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Democrats last held legislative majorities in the Utah House in 1975, and in the Utah Senate in 1977.
Wright notes that urban areas where the Democratic Party has done well historically have had slow growth in recent decades, while rural and suburban areas that support the GOP more have seen faster growth — so they have been gaining legislative seats. He said that has more to do with GOP gains than any gerrymandering.
2013 Utah Legislature majorities
House » 61-14 for Republicans, 81.3 percent — second-highest in the past 80 years, behind 85.5 percent in 1967.
Senate » 24-5 for Republicans, 82.8 percent — matches the previous record for the past 80 years, in 1983.
Mormon compatibility » Dabakis says he knows his party must make a case that it is not too liberal, and also that its stands are compatible with beliefs of the state’s heavily Mormon population — especially in rural areas that are more LDS than urban areas.
"Democrats are completely compatible with LDS ideas, and given the [Republicans’] dramatic move to the right over the last few years, LDS people are probably better represented by Democrats because they are more moderate," Dabakis argued.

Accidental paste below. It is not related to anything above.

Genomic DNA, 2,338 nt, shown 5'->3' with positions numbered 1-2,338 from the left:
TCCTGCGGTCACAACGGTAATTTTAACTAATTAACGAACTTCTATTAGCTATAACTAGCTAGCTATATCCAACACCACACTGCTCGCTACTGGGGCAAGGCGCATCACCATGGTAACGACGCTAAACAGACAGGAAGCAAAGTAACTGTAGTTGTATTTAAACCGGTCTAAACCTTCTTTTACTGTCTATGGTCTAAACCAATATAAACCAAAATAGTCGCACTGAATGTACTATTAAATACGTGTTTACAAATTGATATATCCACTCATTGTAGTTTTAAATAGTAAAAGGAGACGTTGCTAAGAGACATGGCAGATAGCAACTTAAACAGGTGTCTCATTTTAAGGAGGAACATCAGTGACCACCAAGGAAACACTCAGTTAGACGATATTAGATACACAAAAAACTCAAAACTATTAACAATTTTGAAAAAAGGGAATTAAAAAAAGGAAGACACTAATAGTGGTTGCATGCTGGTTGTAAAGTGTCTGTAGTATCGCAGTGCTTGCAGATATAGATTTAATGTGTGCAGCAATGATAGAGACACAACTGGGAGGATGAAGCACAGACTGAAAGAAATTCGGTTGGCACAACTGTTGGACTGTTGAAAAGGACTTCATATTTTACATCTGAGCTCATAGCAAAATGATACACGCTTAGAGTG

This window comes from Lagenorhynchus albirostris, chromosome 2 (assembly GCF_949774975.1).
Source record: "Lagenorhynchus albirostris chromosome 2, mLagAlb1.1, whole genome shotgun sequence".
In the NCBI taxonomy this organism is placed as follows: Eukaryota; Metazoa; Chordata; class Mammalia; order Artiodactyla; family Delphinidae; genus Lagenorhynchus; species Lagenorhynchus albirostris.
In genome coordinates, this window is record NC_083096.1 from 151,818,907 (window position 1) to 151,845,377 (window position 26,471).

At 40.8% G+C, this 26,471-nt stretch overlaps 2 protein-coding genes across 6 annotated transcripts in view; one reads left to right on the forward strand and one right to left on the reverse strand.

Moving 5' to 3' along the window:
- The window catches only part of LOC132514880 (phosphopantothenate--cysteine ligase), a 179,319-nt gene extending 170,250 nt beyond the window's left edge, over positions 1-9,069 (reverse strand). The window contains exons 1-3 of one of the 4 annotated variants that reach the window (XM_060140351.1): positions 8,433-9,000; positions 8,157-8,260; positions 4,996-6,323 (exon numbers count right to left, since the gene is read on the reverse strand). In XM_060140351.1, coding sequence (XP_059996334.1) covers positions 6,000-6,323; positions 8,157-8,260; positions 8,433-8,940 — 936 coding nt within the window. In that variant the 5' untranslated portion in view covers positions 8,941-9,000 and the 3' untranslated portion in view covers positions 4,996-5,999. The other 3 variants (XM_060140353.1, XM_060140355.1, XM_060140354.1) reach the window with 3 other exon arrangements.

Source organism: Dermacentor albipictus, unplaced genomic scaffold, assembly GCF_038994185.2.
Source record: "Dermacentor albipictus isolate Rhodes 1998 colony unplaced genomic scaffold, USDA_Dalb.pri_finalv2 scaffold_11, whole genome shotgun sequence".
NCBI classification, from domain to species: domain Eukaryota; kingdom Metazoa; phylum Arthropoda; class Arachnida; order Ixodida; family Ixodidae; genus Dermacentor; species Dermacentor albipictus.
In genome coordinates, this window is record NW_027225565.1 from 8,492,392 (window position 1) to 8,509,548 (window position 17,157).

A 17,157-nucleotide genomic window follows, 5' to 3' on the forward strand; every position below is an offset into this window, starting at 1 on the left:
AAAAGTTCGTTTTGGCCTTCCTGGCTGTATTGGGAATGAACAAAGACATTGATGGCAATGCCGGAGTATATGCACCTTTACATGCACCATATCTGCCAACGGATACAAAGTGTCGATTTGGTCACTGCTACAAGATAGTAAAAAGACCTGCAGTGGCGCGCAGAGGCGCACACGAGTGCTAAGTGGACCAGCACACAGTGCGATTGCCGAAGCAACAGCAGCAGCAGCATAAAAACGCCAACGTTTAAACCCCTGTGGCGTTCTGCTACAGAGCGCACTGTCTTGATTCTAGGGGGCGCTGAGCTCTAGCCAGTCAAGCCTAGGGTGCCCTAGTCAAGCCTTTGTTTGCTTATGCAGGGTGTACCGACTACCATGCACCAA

A 2004 state government history of elections show shifts of control in the Legislature can come fast, which may give Democrats some hope. For example, it said Democrats held all Utah Senate seats in 1897, but the party lost control by 1903. On the other hand, Republicans held 95 percent of Utah Senate seats in 1927, and lost its majority two years later.
Wright said that is not lost on Republicans.
"It’s a mandate when you have over 80 percent of the Legislature being Republican, and the people are saying, ‘We trust you,’ " he said. "If we use the trust appropriately, I think the trend [of growing GOP majorities] will continue. If we misuse the trust, then we stand in jeopardy of losing seats over time."
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